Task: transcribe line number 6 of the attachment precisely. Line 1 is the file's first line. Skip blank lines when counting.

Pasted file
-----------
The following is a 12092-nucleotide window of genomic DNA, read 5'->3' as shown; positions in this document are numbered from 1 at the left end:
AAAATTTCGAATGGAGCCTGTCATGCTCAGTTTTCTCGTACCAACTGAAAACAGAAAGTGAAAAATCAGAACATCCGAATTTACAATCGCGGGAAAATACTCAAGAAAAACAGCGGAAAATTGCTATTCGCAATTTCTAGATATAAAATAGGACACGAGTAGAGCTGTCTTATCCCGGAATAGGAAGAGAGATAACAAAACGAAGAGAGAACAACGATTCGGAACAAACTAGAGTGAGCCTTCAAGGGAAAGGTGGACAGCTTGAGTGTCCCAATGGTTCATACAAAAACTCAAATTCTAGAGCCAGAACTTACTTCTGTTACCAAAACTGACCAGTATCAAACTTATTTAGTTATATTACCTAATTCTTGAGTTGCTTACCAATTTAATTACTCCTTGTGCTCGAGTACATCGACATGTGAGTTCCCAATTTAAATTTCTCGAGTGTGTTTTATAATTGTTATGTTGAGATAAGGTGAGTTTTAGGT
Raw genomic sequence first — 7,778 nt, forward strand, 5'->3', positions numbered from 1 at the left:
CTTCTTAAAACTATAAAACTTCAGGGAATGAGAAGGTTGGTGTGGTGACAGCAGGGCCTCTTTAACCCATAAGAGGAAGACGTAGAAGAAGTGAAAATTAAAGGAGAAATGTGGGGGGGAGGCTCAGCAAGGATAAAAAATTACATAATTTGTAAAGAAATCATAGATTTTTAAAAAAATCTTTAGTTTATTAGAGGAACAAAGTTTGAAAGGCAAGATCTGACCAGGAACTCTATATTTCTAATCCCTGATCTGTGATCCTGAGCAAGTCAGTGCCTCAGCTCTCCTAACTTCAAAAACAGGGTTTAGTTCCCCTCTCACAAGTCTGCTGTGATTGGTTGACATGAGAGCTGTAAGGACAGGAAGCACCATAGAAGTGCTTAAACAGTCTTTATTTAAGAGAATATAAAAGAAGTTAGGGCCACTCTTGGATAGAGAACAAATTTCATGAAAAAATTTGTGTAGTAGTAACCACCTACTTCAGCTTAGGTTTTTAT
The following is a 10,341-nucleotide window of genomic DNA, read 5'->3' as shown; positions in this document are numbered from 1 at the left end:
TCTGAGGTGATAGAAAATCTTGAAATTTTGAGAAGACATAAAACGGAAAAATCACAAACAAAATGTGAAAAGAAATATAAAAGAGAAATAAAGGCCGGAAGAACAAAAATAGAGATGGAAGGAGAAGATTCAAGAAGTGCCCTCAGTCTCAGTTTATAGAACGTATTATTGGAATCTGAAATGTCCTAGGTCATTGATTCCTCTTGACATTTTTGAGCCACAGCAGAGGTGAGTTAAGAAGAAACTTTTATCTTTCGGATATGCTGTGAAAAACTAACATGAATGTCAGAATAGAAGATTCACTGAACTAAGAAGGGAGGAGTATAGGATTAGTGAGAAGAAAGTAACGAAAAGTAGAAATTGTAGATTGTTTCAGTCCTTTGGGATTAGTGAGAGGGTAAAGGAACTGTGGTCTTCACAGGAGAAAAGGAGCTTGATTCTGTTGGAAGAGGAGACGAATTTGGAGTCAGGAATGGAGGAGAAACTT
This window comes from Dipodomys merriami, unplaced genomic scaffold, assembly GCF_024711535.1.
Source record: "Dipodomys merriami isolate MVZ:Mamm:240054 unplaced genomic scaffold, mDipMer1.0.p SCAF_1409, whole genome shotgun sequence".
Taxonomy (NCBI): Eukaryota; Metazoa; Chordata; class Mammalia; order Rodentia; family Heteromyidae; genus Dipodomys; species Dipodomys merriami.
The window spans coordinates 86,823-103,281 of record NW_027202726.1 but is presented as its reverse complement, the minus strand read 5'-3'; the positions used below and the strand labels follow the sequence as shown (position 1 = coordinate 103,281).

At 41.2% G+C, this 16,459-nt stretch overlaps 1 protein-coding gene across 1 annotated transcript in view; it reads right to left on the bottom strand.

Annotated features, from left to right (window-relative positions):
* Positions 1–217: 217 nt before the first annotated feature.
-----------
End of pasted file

TCTGAGGTGATAGAAAATCTTGAAATTTTGAGAAGACATAAAACGGAAAAATCACAAACAAAATGTGAAAAGAAATATAAAAGAGAAATAAAGGCCGGAAGAACAAAAATAGAGATGGAAGGAGAAGATTCAAGAAGTGCCCTCAGTCTCAGTTTATAGAACGTATTATTGGAATCTGAAATGTCCTAGGTCATTGATTCCTCTTGACATTTTTGAGCCACAGCAGAGGTGAGTTAAGAAGAAACTTTTATCTTTCGGATATGCTGTGAAAAACTAACATGAATGTCAGAATAGAAGATTCACTGAACTAAGAAGGGAGGAGTATAGGATTAGTGAGAAGAAAGTAACGAAAAGTAGAAATTGTAGATTGTTTCAGTCCTTTGGGATTAGTGAGAGGGTAAAGGAACTGTGGTCTTCACAGGAGAAAAGGAGCTTGATTCTGTTGGAAGAGGAGACGAATTTGGAGTCAGGAATGGAGGAGAAACTT